Dateline: December, 2010, Issue 4

When is playing the race card an effective strategy?

In criminal cases, the defense sometimes argues that the defendant was arrested and tried because of his or her race. This race card strategy seeks to make race salient in order to sway attitudes and beliefs of jurors or judges so as to find the defendant not guilty.

Hart and colleagues (2007) investigated the effectiveness of the race card strategy in jury trials. Jurors were presented a burglary trial in which a police officer testified to seeing the defendant throw a brick through a store window in an attempt to burglarize a business, and the defendant testified that the officer's testimony was not correct and that he was merely a passer-by. Certain jurors heard additional testimony:

The presentation of the citizen's complaint, by itself, did not affect jurors' determination of the defendant's guilt. The race card strategy had no effect on verdicts when the only evidence of racial bias was the citizen's complaint of racial slurs in an unrelated traffic stop.

The defendant's testimony that the officer used racial slurs, by itself, also did not affect jurors' determination of the defendant's guilt. The race card strategy had no effect when it hinged entirely on the defendant's testimony.

The race card strategy reduced verdicts of guilt when other evidence of the arresting officer's racist attitudes supported the testimony of the defendant. The combination of the defendant's testimony and the presentation of the citizen's complaint significantly reduced guilty verdicts. The combination of the defendant's testimony and a corroborating witness's testimony, regardless of race, reduced guilty verdicts.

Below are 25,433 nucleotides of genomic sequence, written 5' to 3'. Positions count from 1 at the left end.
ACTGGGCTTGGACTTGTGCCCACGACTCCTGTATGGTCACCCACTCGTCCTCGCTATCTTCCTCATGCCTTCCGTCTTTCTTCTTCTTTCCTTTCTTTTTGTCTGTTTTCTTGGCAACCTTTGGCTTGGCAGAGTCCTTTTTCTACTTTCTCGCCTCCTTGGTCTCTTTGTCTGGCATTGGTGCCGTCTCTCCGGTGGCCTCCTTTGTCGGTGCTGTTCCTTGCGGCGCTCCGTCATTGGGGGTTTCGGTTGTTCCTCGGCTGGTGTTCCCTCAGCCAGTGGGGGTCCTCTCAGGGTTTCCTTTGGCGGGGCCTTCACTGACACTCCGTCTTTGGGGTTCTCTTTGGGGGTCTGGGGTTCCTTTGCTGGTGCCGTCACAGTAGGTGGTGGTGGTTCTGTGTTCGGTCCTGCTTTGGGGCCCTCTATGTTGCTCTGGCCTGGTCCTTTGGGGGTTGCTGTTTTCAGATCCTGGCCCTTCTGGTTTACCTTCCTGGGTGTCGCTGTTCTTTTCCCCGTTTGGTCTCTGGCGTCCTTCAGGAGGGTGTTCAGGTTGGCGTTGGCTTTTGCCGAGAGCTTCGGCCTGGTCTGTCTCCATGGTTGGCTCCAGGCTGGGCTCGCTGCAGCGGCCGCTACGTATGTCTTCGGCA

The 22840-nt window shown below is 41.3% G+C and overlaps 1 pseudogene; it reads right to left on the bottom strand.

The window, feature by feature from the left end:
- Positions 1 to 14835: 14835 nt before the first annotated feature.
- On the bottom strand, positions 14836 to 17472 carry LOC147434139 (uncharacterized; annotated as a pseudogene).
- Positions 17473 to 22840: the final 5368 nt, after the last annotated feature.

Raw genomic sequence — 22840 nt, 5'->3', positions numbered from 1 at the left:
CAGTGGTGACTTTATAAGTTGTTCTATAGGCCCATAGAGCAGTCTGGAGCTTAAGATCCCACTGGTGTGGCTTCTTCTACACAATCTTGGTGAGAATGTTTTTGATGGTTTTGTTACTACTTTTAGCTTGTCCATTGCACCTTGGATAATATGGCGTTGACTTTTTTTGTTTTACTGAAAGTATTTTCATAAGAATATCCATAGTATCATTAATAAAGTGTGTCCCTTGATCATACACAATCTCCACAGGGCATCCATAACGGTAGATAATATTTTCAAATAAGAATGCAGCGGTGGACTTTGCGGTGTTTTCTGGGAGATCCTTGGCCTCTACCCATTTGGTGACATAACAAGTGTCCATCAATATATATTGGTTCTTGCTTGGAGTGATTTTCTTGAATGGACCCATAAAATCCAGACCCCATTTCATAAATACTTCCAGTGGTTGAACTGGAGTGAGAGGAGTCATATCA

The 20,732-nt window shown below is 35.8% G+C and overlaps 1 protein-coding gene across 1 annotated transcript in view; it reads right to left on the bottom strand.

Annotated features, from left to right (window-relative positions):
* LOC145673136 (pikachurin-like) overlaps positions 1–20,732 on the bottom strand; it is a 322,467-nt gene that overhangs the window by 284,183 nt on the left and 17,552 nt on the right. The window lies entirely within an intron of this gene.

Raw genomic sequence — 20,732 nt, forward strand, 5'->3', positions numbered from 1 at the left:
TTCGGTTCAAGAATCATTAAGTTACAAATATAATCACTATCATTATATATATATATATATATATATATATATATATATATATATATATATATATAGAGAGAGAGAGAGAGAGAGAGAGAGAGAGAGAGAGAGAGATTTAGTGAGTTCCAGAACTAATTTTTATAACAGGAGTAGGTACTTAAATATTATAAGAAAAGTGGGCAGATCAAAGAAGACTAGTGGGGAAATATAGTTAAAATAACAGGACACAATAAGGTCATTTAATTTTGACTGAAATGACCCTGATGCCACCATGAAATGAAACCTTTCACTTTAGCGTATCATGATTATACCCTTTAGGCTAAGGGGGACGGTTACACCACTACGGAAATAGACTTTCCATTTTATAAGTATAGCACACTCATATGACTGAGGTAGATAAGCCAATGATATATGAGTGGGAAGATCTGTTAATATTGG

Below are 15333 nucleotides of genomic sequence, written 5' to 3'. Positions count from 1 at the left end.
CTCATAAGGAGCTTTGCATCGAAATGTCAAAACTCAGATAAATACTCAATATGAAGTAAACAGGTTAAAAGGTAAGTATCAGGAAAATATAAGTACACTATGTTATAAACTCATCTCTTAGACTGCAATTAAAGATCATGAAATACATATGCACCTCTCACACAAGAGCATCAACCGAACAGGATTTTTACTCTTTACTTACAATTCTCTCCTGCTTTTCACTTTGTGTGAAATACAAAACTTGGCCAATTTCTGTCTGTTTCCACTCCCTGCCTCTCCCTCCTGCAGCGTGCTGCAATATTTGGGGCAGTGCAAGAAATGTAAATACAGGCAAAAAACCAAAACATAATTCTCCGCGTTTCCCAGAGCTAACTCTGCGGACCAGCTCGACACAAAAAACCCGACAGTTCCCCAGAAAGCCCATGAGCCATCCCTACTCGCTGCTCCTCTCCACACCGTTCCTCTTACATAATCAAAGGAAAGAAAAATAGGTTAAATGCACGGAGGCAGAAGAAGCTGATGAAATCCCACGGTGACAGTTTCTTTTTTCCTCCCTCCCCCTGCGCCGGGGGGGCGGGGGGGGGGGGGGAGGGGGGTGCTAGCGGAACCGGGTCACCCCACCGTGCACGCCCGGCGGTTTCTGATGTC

Notably, the race card strategy never caused a "backfire" effect - no harm came to the defense from raising the race issue, even when only offering the defendant's uncorroborated testimony or only presenting the citizen's complaint.

The race card strategy can reduce guilty verdicts, and its effectiveness is contingent on the presence of additional evidence supporting a defendant's claims of racial bias.

Source Hart, C. L., Lopez, E. P., & Griffith, J.D. (2007). Evaluation of the race card strategy: The importance of supporting evidence. The Journal of Credibility Assessment and Witness Psychology, 8, pp. 1-9.